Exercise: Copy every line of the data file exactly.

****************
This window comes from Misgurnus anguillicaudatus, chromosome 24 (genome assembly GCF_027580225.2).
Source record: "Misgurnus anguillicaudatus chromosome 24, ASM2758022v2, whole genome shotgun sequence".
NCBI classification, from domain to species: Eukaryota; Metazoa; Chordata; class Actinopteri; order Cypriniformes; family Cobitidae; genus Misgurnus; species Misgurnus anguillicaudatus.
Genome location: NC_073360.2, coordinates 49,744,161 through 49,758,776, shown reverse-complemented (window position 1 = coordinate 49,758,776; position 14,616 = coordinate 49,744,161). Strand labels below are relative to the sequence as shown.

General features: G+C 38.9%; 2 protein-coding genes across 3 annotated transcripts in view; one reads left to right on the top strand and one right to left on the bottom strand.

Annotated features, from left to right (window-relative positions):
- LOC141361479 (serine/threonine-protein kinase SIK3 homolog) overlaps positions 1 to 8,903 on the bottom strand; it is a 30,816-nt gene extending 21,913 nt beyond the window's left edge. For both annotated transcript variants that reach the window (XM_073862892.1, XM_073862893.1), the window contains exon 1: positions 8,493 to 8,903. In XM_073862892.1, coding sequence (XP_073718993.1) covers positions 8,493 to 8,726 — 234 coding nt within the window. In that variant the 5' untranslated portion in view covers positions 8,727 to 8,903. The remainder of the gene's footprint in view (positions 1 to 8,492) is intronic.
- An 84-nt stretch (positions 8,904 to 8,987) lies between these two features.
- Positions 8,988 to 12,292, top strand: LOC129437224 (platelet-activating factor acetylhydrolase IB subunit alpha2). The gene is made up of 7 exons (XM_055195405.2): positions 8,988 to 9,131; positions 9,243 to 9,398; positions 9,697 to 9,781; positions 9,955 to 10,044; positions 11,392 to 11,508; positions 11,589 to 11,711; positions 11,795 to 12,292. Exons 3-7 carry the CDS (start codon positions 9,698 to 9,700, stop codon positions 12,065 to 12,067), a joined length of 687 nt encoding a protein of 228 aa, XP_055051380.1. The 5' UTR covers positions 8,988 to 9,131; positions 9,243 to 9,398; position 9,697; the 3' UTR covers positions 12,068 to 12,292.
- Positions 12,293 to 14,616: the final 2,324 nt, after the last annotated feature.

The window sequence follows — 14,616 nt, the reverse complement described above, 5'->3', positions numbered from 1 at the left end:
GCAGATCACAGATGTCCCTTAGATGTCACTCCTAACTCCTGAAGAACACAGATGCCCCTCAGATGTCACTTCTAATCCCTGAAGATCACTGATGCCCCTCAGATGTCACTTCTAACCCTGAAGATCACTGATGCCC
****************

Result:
This window comes from Misgurnus anguillicaudatus, chromosome 24 (genome assembly GCF_027580225.2).
Source record: "Misgurnus anguillicaudatus chromosome 24, ASM2758022v2, whole genome shotgun sequence".
NCBI classification, from domain to species: Eukaryota; Metazoa; Chordata; class Actinopteri; order Cypriniformes; family Cobitidae; genus Misgurnus; species Misgurnus anguillicaudatus.
Genome location: NC_073360.2, coordinates 49,744,161 through 49,758,776, shown reverse-complemented (window position 1 = coordinate 49,758,776; position 14,616 = coordinate 49,744,161). Strand labels below are relative to the sequence as shown.

General features: G+C 38.9%; 2 protein-coding genes across 3 annotated transcripts in view; one reads left to right on the top strand and one right to left on the bottom strand.

Annotated features, from left to right (window-relative positions):
- LOC141361479 (serine/threonine-protein kinase SIK3 homolog) overlaps positions 1 to 8,903 on the bottom strand; it is a 30,816-nt gene extending 21,913 nt beyond the window's left edge. For both annotated transcript variants that reach the window (XM_073862892.1, XM_073862893.1), the window contains exon 1: positions 8,493 to 8,903. In XM_073862892.1, coding sequence (XP_073718993.1) covers positions 8,493 to 8,726 — 234 coding nt within the window. In that variant the 5' untranslated portion in view covers positions 8,727 to 8,903. The remainder of the gene's footprint in view (positions 1 to 8,492) is intronic.
- An 84-nt stretch (positions 8,904 to 8,987) lies between these two features.
- Positions 8,988 to 12,292, top strand: LOC129437224 (platelet-activating factor acetylhydrolase IB subunit alpha2). The gene is made up of 7 exons (XM_055195405.2): positions 8,988 to 9,131; positions 9,243 to 9,398; positions 9,697 to 9,781; positions 9,955 to 10,044; positions 11,392 to 11,508; positions 11,589 to 11,711; positions 11,795 to 12,292. Exons 3-7 carry the CDS (start codon positions 9,698 to 9,700, stop codon positions 12,065 to 12,067), a joined length of 687 nt encoding a protein of 228 aa, XP_055051380.1. The 5' UTR covers positions 8,988 to 9,131; positions 9,243 to 9,398; position 9,697; the 3' UTR covers positions 12,068 to 12,292.
- Positions 12,293 to 14,616: the final 2,324 nt, after the last annotated feature.

The window sequence follows — 14,616 nt, the reverse complement described above, 5'->3', positions numbered from 1 at the left end:
GCAGATCACAGATGTCCCTTAGATGTCACTCCTAACTCCTGAAGAACACAGATGCCCCTCAGATGTCACTTCTAATCCCTGAAGATCACTGATGCCCCTCAGATGTCACTTCTAACCCTGAAGATCACTGATGCCC